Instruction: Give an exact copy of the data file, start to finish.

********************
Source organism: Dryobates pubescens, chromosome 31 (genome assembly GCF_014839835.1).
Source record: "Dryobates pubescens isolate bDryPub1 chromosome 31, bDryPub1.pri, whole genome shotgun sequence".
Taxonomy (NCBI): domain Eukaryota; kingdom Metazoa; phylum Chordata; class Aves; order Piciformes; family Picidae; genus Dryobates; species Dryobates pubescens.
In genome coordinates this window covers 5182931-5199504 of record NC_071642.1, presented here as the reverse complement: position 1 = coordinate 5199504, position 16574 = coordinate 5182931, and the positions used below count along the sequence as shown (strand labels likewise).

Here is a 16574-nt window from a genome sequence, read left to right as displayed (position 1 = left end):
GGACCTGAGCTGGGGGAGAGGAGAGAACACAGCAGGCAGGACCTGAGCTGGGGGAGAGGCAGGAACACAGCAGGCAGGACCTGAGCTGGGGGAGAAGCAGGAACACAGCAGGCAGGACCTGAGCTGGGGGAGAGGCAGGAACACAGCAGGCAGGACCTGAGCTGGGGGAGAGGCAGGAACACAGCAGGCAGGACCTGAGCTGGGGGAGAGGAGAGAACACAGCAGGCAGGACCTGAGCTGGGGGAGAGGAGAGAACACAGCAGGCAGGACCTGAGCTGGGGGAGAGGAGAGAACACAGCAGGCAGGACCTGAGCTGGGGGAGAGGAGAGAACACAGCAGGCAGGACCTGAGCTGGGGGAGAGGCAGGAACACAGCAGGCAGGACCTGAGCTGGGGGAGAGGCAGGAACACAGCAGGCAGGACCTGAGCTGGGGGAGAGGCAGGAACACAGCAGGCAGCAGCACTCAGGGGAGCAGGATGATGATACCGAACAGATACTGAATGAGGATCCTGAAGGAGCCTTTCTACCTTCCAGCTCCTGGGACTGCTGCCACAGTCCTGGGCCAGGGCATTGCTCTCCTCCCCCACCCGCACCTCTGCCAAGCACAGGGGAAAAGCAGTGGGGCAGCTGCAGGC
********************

Source organism: Dryobates pubescens, chromosome 31 (genome assembly GCF_014839835.1).
Source record: "Dryobates pubescens isolate bDryPub1 chromosome 31, bDryPub1.pri, whole genome shotgun sequence".
Taxonomy (NCBI): domain Eukaryota; kingdom Metazoa; phylum Chordata; class Aves; order Piciformes; family Picidae; genus Dryobates; species Dryobates pubescens.
In genome coordinates this window covers 5182931-5199504 of record NC_071642.1, presented here as the reverse complement: position 1 = coordinate 5199504, position 16574 = coordinate 5182931, and the positions used below count along the sequence as shown (strand labels likewise).

Here is a 16574-nt window from a genome sequence, read left to right as displayed (position 1 = left end):
GGACCTGAGCTGGGGGAGAGGAGAGAACACAGCAGGCAGGACCTGAGCTGGGGGAGAGGCAGGAACACAGCAGGCAGGACCTGAGCTGGGGGAGAAGCAGGAACACAGCAGGCAGGACCTGAGCTGGGGGAGAGGCAGGAACACAGCAGGCAGGACCTGAGCTGGGGGAGAGGCAGGAACACAGCAGGCAGGACCTGAGCTGGGGGAGAGGAGAGAACACAGCAGGCAGGACCTGAGCTGGGGGAGAGGAGAGAACACAGCAGGCAGGACCTGAGCTGGGGGAGAGGAGAGAACACAGCAGGCAGGACCTGAGCTGGGGGAGAGGAGAGAACACAGCAGGCAGGACCTGAGCTGGGGGAGAGGCAGGAACACAGCAGGCAGGACCTGAGCTGGGGGAGAGGCAGGAACACAGCAGGCAGGACCTGAGCTGGGGGAGAGGCAGGAACACAGCAGGCAGCAGCACTCAGGGGAGCAGGATGATGATACCGAACAGATACTGAATGAGGATCCTGAAGGAGCCTTTCTACCTTCCAGCTCCTGGGACTGCTGCCACAGTCCTGGGCCAGGGCATTGCTCTCCTCCCCCACCCGCACCTCTGCCAAGCACAGGGGAAAAGCAGTGGGGCAGCTGCAGGC